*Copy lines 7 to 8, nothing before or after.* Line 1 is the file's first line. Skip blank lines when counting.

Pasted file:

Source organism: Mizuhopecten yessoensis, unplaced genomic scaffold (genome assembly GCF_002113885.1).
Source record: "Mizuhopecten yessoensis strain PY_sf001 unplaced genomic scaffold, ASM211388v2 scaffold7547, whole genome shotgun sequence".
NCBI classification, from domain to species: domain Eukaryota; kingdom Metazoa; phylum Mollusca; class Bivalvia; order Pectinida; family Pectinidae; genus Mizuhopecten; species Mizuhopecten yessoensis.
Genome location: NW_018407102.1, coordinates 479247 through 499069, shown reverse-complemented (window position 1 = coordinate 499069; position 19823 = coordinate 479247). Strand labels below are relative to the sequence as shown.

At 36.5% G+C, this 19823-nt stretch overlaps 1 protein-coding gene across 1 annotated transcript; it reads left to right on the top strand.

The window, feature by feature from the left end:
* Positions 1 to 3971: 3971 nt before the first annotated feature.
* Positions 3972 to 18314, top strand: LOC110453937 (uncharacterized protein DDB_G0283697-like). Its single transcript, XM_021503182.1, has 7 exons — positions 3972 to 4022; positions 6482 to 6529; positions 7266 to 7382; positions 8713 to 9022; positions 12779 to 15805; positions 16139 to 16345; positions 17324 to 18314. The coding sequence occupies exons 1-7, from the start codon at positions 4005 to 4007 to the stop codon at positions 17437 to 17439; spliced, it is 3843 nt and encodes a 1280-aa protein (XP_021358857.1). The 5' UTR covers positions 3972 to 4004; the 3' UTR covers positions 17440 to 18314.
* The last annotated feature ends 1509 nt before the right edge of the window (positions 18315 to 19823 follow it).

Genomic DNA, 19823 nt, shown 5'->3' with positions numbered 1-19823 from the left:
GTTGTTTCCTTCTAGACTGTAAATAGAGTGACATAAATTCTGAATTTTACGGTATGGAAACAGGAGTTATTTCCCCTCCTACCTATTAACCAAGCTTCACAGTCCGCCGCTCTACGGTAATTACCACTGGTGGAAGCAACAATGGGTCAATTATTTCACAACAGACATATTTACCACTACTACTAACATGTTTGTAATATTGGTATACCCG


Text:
* Positions 1 to 3971: 3971 nt before the first annotated feature.
* Positions 3972 to 18314, top strand: LOC110453937 (uncharacterized protein DDB_G0283697-like). Its single transcript, XM_021503182.1, has 7 exons — positions 3972 to 4022; positions 6482 to 6529; positions 7266 to 7382; positions 8713 to 9022; positions 12779 to 15805; positions 16139 to 16345; positions 17324 to 18314. The coding sequence occupies exons 1-7, from the start codon at positions 4005 to 4007 to the stop codon at positions 17437 to 17439; spliced, it is 3843 nt and encodes a 1280-aa protein (XP_021358857.1). The 5' UTR covers positions 3972 to 4004; the 3' UTR covers positions 17440 to 18314.